"We welcome a long-term focus to see... how a realistic roadmap could be put in place to move to electrification of mobility" - Joe King, head of Audi India
What is the connection between automobiles and paediatrics? Ask automobile companies, and they will tell you. The National Green Tribunal’s recent ban on diesel vehicles of 2,000cc and above in the National Capital Region (NCR) came on a PIL filed by Dr Sanjay Kulshrestha, an Agra-based paediatric surgeon, who contended that air pollution was leading to birth of children with congenital defects.
While it is yet to be ascertained whether air pollution is the sole major cause of congenital defects in children, the NGT order has poured cold water on multinational auto companies’ plans for India. Japanese automaker Toyota, which had committed Rs 1,100 crore for a new diesel engine plant at Jigani near Bengaluru, said it was taking a relook at its India operations.
“These kind of knee-jerk reactions are not good from an investment point of view,” said Abdul Majeed, leader (automotive practice) at PricewaterhouseCoopers. “Any investor would expect a certainty in the policy environment. Investment worth about Rs 70,000 crore is at stake.”
A report by IIT Kanpur on phase 2 of the odd-even initiative in Delhi makes it clear that automobile pollution accounts for just 9 per cent of all PM10 pollution (pollution by particulate matter less than 10 micrometers or less in diameter). Of this, four-wheelers account for 10 per cent. The share of diesel vehicles, or that of large vehicles of 2,000cc and above, is a just fraction of that figure.
The rationale for banning vehicles of 2,000cc and above was that they consume more fuel and hence pollute more. But small diesel cars could well be the bigger villains. According to the Society of Indian Automobile Manufacturers, the ban has resulted in a production loss of around 11,000 units and has impacted 5,000 jobs.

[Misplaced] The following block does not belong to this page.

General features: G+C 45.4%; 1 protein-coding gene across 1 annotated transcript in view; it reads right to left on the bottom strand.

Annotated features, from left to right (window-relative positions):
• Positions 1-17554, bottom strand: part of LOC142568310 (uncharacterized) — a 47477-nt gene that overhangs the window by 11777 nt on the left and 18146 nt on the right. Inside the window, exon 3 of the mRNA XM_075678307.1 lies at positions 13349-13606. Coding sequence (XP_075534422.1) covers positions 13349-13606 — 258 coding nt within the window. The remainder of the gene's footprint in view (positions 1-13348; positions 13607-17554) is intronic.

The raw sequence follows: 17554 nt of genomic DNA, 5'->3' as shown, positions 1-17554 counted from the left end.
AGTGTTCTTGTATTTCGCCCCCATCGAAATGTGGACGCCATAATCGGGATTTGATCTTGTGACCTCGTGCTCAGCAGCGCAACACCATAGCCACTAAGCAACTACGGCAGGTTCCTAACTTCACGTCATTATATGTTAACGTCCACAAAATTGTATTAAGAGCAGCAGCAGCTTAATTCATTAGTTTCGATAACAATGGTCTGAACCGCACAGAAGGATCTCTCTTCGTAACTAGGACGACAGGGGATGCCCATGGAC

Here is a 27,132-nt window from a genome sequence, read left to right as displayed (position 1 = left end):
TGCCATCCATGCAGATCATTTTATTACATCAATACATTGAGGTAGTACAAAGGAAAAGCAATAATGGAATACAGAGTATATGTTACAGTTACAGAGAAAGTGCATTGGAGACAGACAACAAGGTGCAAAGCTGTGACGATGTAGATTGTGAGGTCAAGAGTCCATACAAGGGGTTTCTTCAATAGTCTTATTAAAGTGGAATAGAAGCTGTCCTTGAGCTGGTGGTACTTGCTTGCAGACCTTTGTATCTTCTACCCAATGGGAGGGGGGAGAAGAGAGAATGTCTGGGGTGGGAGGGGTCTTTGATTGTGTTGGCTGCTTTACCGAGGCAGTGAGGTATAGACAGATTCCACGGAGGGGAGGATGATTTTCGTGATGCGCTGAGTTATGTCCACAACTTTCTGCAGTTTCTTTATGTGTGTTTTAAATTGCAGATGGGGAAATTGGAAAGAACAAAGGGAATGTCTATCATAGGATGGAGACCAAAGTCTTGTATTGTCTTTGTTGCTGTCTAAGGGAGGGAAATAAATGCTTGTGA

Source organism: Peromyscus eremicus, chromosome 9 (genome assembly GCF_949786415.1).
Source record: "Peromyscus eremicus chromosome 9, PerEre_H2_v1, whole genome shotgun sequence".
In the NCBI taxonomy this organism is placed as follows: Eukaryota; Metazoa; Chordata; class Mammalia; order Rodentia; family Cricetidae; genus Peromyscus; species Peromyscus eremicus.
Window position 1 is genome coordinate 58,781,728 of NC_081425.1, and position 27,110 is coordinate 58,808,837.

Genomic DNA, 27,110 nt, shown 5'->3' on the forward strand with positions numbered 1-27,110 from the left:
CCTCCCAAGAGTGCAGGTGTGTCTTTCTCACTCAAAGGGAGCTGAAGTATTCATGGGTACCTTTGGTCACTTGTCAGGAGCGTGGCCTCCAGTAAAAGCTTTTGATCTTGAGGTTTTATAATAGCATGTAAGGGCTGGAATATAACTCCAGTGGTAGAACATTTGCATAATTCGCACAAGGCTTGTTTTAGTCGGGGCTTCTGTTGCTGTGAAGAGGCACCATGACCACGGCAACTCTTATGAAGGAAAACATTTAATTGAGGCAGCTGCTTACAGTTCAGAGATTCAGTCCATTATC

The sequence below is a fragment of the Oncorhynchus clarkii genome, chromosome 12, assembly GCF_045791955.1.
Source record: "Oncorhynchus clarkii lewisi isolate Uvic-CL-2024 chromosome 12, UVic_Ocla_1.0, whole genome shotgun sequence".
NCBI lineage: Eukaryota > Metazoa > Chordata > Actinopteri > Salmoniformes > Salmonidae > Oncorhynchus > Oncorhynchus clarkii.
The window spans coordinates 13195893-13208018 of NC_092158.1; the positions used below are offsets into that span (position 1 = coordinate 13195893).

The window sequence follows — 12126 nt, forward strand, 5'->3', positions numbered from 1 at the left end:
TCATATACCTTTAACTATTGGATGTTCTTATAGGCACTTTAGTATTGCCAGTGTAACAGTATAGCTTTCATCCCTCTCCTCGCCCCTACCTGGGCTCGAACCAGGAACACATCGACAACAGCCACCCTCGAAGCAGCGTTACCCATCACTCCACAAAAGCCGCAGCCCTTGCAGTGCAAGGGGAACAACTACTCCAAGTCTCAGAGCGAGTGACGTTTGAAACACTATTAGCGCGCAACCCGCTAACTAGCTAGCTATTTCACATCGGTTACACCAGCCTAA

A committee of secretaries headed by Niti Aayog CEO Amitabh Kant said that about 8 per cent of foreign direct investment under ‘Make in India’ came from the automobile industry. “Ban on diesel vehicles can cripple a growing sector and destroy jobs, as the automotive industry is the largest manufacturing sector in India and contributes to more than 47 per cent of manufacturing GDP,” said the minutes of a committee meeting.
As regulators and environmentalists turn against diesel cars, said Majeed, diesel vehicles are set to become unpopular. “The share of diesel cars in auto companies’ portfolio will come down significantly. Right now it has a 50 per cent share, but this might come down to 20 per cent if the clampdown continues through taxes and bans,” he said.
Diesel vehicles became popular in 2008-09, when the price difference between petrol and diesel was huge. Although the difference has narrowed down, diesel cars continue to be popular because of their high fuel efficiency.
Companies such as Mercedes-Benz, BMW, Audi, Toyota and Mahindra are the worst hit by the ban. Sales have taken a hit as NCR is one of the biggest markets for such vehicles. For instance, NCR accounts for about 25 per cent of Mercedes-Benz’s domestic sales, of which 80 to 85 per cent are diesel cars.